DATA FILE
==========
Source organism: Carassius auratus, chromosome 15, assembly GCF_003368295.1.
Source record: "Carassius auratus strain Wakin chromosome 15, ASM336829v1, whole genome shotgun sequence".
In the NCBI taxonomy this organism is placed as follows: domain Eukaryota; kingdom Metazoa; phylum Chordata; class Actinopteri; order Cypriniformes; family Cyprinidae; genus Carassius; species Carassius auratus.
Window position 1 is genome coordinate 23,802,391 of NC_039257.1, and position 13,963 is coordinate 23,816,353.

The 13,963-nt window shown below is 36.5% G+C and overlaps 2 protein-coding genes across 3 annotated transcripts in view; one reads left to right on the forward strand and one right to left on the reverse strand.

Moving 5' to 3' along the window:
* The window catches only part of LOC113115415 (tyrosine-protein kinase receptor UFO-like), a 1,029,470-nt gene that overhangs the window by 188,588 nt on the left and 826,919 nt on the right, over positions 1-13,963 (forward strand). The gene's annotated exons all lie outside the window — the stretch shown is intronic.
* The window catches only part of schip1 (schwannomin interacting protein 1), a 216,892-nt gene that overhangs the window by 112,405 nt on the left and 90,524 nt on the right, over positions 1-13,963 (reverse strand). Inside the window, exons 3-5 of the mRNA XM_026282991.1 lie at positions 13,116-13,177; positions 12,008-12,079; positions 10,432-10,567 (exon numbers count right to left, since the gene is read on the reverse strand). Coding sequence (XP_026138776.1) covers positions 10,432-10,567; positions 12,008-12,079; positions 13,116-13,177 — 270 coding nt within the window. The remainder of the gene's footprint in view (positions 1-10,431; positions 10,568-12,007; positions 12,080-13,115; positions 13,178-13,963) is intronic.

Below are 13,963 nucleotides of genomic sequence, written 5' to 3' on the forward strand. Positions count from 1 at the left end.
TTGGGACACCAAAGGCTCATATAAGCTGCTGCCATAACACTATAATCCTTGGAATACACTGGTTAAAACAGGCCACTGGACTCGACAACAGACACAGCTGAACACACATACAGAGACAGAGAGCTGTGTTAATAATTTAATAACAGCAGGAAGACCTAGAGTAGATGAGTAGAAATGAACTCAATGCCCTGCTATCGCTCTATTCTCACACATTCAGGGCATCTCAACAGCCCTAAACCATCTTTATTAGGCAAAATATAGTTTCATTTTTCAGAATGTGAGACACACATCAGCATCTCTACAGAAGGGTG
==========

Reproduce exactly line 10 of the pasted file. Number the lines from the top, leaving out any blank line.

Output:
TTGGGACACCAAAGGCTCATATAAGCTGCTGCCATAACACTATAATCCTTGGAATACACTGGTTAAAACAGGCCACTGGACTCGACAACAGACACAGCTGAACACACATACAGAGACAGAGAGCTGTGTTAATAATTTAATAACAGCAGGAAGACCTAGAGTAGATGAGTAGAAATGAACTCAATGCCCTGCTATCGCTCTATTCTCACACATTCAGGGCATCTCAACAGCCCTAAACCATCTTTATTAGGCAAAATATAGTTTCATTTTTCAGAATGTGAGACACACATCAGCATCTCTACAGAAGGGTG